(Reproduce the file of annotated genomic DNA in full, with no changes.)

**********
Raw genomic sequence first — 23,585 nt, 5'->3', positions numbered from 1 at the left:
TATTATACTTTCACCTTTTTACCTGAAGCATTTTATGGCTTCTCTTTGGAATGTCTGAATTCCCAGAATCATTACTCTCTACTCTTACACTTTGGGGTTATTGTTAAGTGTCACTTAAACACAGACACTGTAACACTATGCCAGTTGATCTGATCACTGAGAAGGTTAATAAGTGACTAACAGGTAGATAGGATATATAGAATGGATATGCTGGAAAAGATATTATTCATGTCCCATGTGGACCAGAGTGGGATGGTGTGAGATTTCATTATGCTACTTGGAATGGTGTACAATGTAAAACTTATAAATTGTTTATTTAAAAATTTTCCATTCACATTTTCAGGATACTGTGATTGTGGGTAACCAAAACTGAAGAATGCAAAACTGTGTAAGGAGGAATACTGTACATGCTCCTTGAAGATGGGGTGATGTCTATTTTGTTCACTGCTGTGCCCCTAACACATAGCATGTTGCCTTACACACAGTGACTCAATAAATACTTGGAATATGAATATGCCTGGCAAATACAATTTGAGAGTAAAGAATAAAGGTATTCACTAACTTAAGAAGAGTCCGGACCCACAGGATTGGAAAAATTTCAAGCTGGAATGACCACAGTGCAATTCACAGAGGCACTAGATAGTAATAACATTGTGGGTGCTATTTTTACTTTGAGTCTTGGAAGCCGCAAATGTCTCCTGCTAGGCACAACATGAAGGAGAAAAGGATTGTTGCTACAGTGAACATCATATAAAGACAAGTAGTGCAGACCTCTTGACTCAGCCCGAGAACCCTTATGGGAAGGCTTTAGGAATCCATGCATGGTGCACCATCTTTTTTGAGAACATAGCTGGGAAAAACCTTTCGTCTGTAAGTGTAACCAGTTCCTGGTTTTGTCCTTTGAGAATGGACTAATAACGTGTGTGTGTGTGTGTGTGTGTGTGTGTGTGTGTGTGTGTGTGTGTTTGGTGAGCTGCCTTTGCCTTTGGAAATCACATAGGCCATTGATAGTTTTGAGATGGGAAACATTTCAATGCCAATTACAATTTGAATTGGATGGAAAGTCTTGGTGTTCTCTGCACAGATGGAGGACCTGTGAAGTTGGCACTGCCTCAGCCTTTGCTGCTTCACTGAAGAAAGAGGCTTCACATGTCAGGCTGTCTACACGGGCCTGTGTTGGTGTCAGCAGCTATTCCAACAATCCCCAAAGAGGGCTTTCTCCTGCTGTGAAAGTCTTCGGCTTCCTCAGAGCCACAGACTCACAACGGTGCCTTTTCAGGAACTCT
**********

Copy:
Raw genomic sequence first — 23,585 nt, 5'->3', positions numbered from 1 at the left:
TATTATACTTTCACCTTTTTACCTGAAGCATTTTATGGCTTCTCTTTGGAATGTCTGAATTCCCAGAATCATTACTCTCTACTCTTACACTTTGGGGTTATTGTTAAGTGTCACTTAAACACAGACACTGTAACACTATGCCAGTTGATCTGATCACTGAGAAGGTTAATAAGTGACTAACAGGTAGATAGGATATATAGAATGGATATGCTGGAAAAGATATTATTCATGTCCCATGTGGACCAGAGTGGGATGGTGTGAGATTTCATTATGCTACTTGGAATGGTGTACAATGTAAAACTTATAAATTGTTTATTTAAAAATTTTCCATTCACATTTTCAGGATACTGTGATTGTGGGTAACCAAAACTGAAGAATGCAAAACTGTGTAAGGAGGAATACTGTACATGCTCCTTGAAGATGGGGTGATGTCTATTTTGTTCACTGCTGTGCCCCTAACACATAGCATGTTGCCTTACACACAGTGACTCAATAAATACTTGGAATATGAATATGCCTGGCAAATACAATTTGAGAGTAAAGAATAAAGGTATTCACTAACTTAAGAAGAGTCCGGACCCACAGGATTGGAAAAATTTCAAGCTGGAATGACCACAGTGCAATTCACAGAGGCACTAGATAGTAATAACATTGTGGGTGCTATTTTTACTTTGAGTCTTGGAAGCCGCAAATGTCTCCTGCTAGGCACAACATGAAGGAGAAAAGGATTGTTGCTACAGTGAACATCATATAAAGACAAGTAGTGCAGACCTCTTGACTCAGCCCGAGAACCCTTATGGGAAGGCTTTAGGAATCCATGCATGGTGCACCATCTTTTTTGAGAACATAGCTGGGAAAAACCTTTCGTCTGTAAGTGTAACCAGTTCCTGGTTTTGTCCTTTGAGAATGGACTAATAACGTGTGTGTGTGTGTGTGTGTGTGTGTGTGTGTGTGTGTGTGTGTGTTTGGTGAGCTGCCTTTGCCTTTGGAAATCACATAGGCCATTGATAGTTTTGAGATGGGAAACATTTCAATGCCAATTACAATTTGAATTGGATGGAAAGTCTTGGTGTTCTCTGCACAGATGGAGGACCTGTGAAGTTGGCACTGCCTCAGCCTTTGCTGCTTCACTGAAGAAAGAGGCTTCACATGTCAGGCTGTCTACACGGGCCTGTGTTGGTGTCAGCAGCTATTCCAACAATCCCCAAAGAGGGCTTTCTCCTGCTGTGAAAGTCTTCGGCTTCCTCAGAGCCACAGACTCACAACGGTGCCTTTTCAGGAACTCT